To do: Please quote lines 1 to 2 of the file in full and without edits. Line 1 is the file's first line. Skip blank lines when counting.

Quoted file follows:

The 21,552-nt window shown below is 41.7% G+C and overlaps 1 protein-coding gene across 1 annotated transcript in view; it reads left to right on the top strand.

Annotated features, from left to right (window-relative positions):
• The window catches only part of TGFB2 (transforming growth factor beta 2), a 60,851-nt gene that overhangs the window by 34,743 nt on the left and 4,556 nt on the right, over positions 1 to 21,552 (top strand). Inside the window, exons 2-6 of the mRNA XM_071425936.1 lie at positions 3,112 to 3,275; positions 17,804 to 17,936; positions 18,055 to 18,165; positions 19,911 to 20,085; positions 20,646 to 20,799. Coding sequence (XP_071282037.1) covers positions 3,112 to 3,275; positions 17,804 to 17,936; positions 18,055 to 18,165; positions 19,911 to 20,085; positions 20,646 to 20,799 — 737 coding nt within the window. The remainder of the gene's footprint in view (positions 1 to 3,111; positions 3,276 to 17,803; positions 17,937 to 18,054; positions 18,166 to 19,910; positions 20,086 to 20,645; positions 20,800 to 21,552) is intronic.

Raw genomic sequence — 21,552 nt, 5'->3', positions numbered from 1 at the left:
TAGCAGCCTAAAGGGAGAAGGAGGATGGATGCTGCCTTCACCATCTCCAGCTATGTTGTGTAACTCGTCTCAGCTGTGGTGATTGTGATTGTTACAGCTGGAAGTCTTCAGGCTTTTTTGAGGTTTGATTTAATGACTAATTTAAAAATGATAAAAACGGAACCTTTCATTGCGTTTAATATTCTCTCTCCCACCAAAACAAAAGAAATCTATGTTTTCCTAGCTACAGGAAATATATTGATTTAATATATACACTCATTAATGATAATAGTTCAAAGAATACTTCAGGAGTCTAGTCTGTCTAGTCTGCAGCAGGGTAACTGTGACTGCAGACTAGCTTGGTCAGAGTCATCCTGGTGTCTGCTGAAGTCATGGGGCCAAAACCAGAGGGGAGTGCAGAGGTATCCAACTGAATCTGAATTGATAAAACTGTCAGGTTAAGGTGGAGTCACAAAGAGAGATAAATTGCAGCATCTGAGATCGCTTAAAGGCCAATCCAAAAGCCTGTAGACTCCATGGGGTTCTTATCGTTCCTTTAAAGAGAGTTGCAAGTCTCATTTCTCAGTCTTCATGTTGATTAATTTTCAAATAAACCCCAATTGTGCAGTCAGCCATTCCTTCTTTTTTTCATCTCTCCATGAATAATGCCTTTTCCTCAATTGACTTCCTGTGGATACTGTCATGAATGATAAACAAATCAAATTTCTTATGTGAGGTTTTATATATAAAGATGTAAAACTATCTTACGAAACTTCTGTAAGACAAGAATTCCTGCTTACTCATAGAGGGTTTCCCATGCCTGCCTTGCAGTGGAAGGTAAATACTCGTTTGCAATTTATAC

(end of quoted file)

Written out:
The 21,552-nt window shown below is 41.7% G+C and overlaps 1 protein-coding gene across 1 annotated transcript in view; it reads left to right on the top strand.

Annotated features, from left to right (window-relative positions):